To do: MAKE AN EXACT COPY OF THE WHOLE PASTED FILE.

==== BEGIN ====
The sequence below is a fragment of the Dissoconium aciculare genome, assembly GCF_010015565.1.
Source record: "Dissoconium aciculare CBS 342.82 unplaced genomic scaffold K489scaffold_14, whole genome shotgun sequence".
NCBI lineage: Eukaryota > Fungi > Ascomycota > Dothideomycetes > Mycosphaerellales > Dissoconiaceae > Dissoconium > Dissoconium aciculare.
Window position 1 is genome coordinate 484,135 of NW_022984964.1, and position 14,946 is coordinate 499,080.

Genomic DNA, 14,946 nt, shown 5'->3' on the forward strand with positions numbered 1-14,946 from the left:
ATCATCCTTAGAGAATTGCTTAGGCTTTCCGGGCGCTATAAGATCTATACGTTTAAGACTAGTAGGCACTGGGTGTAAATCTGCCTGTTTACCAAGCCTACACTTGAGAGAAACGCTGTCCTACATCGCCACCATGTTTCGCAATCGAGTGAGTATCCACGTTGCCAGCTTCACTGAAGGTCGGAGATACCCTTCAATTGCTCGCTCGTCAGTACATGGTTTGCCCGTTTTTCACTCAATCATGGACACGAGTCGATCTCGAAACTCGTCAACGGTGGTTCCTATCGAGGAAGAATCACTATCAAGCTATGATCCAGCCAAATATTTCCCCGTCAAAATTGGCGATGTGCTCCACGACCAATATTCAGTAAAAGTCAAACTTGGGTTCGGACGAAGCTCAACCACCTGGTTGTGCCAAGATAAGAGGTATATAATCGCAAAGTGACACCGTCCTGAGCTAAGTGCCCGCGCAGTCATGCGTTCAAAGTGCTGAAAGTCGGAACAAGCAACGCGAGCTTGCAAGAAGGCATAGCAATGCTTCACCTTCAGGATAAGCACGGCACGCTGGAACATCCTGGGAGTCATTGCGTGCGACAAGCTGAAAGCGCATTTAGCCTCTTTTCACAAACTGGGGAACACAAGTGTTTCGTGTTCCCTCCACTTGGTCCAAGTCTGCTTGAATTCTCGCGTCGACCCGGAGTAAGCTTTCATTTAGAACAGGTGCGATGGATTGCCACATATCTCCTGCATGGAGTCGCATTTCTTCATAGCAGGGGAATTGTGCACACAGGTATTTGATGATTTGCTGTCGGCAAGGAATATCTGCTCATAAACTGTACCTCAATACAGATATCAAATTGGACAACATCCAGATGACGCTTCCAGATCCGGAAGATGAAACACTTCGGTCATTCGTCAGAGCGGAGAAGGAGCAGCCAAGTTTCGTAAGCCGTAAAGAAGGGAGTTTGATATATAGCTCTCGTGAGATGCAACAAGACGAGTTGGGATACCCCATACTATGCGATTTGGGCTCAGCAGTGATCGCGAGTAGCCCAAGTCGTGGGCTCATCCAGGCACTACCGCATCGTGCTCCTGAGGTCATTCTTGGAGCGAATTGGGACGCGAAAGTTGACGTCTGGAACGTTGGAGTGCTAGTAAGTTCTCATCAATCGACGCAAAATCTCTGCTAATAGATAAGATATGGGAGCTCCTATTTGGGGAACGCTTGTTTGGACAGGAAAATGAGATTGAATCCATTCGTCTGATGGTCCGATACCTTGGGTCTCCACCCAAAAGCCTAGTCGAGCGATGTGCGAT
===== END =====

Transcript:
The sequence below is a fragment of the Dissoconium aciculare genome, assembly GCF_010015565.1.
Source record: "Dissoconium aciculare CBS 342.82 unplaced genomic scaffold K489scaffold_14, whole genome shotgun sequence".
NCBI lineage: Eukaryota > Fungi > Ascomycota > Dothideomycetes > Mycosphaerellales > Dissoconiaceae > Dissoconium > Dissoconium aciculare.
Window position 1 is genome coordinate 484,135 of NW_022984964.1, and position 14,946 is coordinate 499,080.

Genomic DNA, 14,946 nt, shown 5'->3' on the forward strand with positions numbered 1-14,946 from the left:
ATCATCCTTAGAGAATTGCTTAGGCTTTCCGGGCGCTATAAGATCTATACGTTTAAGACTAGTAGGCACTGGGTGTAAATCTGCCTGTTTACCAAGCCTACACTTGAGAGAAACGCTGTCCTACATCGCCACCATGTTTCGCAATCGAGTGAGTATCCACGTTGCCAGCTTCACTGAAGGTCGGAGATACCCTTCAATTGCTCGCTCGTCAGTACATGGTTTGCCCGTTTTTCACTCAATCATGGACACGAGTCGATCTCGAAACTCGTCAACGGTGGTTCCTATCGAGGAAGAATCACTATCAAGCTATGATCCAGCCAAATATTTCCCCGTCAAAATTGGCGATGTGCTCCACGACCAATATTCAGTAAAAGTCAAACTTGGGTTCGGACGAAGCTCAACCACCTGGTTGTGCCAAGATAAGAGGTATATAATCGCAAAGTGACACCGTCCTGAGCTAAGTGCCCGCGCAGTCATGCGTTCAAAGTGCTGAAAGTCGGAACAAGCAACGCGAGCTTGCAAGAAGGCATAGCAATGCTTCACCTTCAGGATAAGCACGGCACGCTGGAACATCCTGGGAGTCATTGCGTGCGACAAGCTGAAAGCGCATTTAGCCTCTTTTCACAAACTGGGGAACACAAGTGTTTCGTGTTCCCTCCACTTGGTCCAAGTCTGCTTGAATTCTCGCGTCGACCCGGAGTAAGCTTTCATTTAGAACAGGTGCGATGGATTGCCACATATCTCCTGCATGGAGTCGCATTTCTTCATAGCAGGGGAATTGTGCACACAGGTATTTGATGATTTGCTGTCGGCAAGGAATATCTGCTCATAAACTGTACCTCAATACAGATATCAAATTGGACAACATCCAGATGACGCTTCCAGATCCGGAAGATGAAACACTTCGGTCATTCGTCAGAGCGGAGAAGGAGCAGCCAAGTTTCGTAAGCCGTAAAGAAGGGAGTTTGATATATAGCTCTCGTGAGATGCAACAAGACGAGTTGGGATACCCCATACTATGCGATTTGGGCTCAGCAGTGATCGCGAGTAGCCCAAGTCGTGGGCTCATCCAGGCACTACCGCATCGTGCTCCTGAGGTCATTCTTGGAGCGAATTGGGACGCGAAAGTTGACGTCTGGAACGTTGGAGTGCTAGTAAGTTCTCATCAATCGACGCAAAATCTCTGCTAATAGATAAGATATGGGAGCTCCTATTTGGGGAACGCTTGTTTGGACAGGAAAATGAGATTGAATCCATTCGTCTGATGGTCCGATACCTTGGGTCTCCACCCAAAAGCCTAGTCGAGCGATGTGCGAT